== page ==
“Unlike most models of PC, Macs offer limited or even no internal user upgradability or expandability of its components. So Mac hardware is more limited and less flexible than PC hardware...
So, Macs aren't upgradable then?
Mac laptops, by their very nature, are indeed limited in their upgradability; not much unlike the laptops of any other PC manufacturer.
However, what differs most are with their consumer desktop models. The iMac for instance, is very similar in principle to a laptop, in that it is designed to be compact and integrated all-into-one, i.e. the internal circuitry, components, and monitor screen, all crammed in the same enclosure. The downside of this is, as you might guess, they are little more user upgradable, user repairable, or user customisable than a laptop. Anything beyond RAM upgrades is best undertaken by a PC repair specialist; someone who charges by the hour.
|Mac Mini||iMac||Mac Pro||MacBook Pro||MacBook Air|
|Optical drive (DVD)||n/a||No||Yes||Maybe||n/a|
|Monitor screen||Yes||Yes ||Yes||Yes ||Yes |
|Other expansion cards||Yes||Yes||Yes||Yes||No|
|External peripherals||Yes||Yes||Yes||Yes||Yes |
 Additional to integrated screen
 Mainly wirelessly; wired expansion more limited
Do note items listed as 'maybe' upgradable, can be relatively easily, but will involve the opening of the outer enclosure. Also, some items listed as not upgradable, may also still be, but may involve some additional disassembly of varying degrees of complexity. Most upgradable components are usually off the shelf parts.
Seefor a look at the models of Mac currently on sale.
So, what's the problem?
Apple's consumer models of Mac tend to lean towards the stylish and compact, taking up little desk space, and with idiot-proof connectivity. However, this design angle is inevitably to the detriment of internal user upgradability or expansion. Extensive expansion potential is reserved for their professional model only.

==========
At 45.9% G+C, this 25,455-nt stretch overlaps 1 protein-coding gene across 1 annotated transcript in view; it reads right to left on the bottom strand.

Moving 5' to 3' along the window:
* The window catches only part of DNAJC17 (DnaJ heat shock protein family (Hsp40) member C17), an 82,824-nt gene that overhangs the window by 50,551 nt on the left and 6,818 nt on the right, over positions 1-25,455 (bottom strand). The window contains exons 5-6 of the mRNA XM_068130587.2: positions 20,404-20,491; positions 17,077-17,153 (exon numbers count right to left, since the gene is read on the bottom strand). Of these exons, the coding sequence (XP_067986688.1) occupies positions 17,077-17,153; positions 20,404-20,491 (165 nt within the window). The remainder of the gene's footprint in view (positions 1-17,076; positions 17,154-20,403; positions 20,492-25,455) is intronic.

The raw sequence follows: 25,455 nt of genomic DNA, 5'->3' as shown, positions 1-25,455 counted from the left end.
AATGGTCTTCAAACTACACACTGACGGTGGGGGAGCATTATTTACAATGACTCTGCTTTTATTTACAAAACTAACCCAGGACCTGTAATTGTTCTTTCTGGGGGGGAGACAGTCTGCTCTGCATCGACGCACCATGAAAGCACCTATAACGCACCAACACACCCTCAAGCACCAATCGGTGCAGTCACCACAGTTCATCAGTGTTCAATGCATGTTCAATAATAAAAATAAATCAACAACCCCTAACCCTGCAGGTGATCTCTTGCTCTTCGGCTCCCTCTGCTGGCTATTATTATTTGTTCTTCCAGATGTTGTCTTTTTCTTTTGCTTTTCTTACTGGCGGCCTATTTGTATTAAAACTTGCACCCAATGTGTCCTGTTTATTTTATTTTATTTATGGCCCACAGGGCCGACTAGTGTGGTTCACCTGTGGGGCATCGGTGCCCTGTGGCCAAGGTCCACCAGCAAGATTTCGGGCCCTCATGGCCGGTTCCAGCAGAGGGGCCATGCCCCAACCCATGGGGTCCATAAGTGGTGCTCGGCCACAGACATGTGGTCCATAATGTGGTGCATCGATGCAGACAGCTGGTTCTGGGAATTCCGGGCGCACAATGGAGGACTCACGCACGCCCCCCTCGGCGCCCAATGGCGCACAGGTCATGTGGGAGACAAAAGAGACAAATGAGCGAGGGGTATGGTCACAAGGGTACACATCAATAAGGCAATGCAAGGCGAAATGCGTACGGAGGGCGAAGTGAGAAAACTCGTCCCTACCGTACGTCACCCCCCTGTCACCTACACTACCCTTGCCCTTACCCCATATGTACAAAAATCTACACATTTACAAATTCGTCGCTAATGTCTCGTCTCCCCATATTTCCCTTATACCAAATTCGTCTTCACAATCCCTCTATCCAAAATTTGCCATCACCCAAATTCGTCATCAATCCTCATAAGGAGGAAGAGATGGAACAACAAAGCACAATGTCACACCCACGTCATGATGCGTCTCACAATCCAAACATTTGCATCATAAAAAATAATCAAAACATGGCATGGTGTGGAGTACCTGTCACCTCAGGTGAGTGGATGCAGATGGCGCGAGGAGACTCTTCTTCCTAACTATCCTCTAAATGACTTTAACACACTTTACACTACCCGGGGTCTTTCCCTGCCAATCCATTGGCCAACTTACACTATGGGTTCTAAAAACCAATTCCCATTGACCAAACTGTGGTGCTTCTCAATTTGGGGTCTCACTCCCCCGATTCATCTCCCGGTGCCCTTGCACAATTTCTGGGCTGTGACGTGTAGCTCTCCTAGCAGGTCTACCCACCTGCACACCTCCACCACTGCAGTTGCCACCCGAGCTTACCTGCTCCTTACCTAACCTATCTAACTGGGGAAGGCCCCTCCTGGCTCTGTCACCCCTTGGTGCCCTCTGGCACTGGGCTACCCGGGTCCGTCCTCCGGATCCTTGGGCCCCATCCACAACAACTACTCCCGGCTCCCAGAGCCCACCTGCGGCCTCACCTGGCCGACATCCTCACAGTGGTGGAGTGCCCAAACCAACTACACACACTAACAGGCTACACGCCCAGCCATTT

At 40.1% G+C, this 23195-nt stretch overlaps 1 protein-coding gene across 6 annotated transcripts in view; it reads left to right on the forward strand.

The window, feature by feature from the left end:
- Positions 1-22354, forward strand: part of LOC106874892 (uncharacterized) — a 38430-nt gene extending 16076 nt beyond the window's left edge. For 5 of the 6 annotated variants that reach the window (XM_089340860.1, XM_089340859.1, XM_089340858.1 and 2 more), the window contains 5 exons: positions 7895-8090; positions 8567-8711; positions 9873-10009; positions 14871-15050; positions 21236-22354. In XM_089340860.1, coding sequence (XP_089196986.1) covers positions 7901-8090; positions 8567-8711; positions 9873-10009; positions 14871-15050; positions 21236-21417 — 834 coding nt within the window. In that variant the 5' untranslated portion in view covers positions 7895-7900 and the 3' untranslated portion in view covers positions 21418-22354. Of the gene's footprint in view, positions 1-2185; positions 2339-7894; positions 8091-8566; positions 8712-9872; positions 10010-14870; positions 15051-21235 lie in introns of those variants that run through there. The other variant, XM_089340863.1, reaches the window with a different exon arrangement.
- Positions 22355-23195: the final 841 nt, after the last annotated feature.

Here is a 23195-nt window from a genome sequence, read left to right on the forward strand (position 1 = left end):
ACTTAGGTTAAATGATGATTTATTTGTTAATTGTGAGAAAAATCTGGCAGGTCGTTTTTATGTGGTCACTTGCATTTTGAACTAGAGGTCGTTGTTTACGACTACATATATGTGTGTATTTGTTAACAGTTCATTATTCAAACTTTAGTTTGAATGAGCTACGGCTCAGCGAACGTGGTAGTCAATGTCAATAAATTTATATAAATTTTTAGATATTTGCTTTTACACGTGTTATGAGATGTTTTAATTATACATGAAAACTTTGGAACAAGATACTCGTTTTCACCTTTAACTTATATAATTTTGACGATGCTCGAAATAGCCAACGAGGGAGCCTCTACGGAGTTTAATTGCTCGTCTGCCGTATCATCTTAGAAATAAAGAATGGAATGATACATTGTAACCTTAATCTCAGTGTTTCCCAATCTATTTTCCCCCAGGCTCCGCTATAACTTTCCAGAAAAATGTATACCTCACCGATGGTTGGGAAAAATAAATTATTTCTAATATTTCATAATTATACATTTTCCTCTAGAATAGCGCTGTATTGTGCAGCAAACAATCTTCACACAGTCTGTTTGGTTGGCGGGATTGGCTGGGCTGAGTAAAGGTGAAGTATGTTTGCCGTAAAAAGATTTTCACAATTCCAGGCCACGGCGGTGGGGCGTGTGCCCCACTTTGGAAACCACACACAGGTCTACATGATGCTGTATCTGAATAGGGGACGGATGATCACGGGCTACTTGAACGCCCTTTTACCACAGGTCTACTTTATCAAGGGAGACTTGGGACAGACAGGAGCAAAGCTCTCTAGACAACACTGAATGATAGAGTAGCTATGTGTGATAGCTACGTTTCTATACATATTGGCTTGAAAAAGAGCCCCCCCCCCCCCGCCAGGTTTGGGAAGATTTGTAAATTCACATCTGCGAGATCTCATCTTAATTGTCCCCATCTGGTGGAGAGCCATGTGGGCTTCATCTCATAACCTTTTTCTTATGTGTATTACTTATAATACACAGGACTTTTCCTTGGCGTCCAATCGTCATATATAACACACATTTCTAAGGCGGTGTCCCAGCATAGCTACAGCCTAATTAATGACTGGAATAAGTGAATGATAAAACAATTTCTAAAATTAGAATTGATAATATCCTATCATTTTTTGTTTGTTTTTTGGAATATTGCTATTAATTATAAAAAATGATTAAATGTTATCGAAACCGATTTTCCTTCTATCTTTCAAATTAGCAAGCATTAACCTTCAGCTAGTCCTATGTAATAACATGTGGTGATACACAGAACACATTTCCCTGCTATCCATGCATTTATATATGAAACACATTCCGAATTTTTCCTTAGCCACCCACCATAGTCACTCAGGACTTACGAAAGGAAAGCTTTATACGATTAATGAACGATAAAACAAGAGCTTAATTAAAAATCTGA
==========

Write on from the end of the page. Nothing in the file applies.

This is in stark contrast to the way things tend to be done in the rest of the PC world...
So how does the rest of the PC world do it?
Okay, as said before, laptops tend not to be very upgradable, either Mac or PC. And there will be desktop models of PC very similar in concept to the compact and/or integrated all-in-one Macs...
However, most desktop PCs don't look like that. The vast majority of PCs will be of a modular design with the main part being in the form of a huge rectangular box. Much of that box is empty space and indeed will often spend its entire life as empty space so as to accommodate expansion slots to add... stuff, and with modular parts designed to be easily removed and replaced.
This can be comforting. It leads one into believing you're buying future-proofing. You won't need to buy a new PC as often, because you can just replace the bits that are outdated or broken... right?
To a certain extent, this is true. Parts are more easily replaced if they break compared to an all-on-one PC or a laptop. And hardware junkies or hardcore gamers would find themselves somewhat constrained if they didn't have the ability to swap and change parts when newer, better, faster parts became available.
But what about the rest of us? Should we care?
So in summary...
...as mentioned earlier, laptops of all brands tend not to be particularly expandable. Yet despite this, laptop sales overshadow those of desktops; particularly with consumers. So from this, it would appear the majority of computer buyers don't really consider expandability of such paramount importance.
So perhaps ask yourself, are you really one of those few people that absolutely positively must have such levels of internal upgradeability that a large box-like PC offers? Or are you one of the majority who thinks they might, but finds in the short life-cycle of their PC, they didn't actually need any more expandability than a Mac offers anyway?
Page content last updated 21 October 2009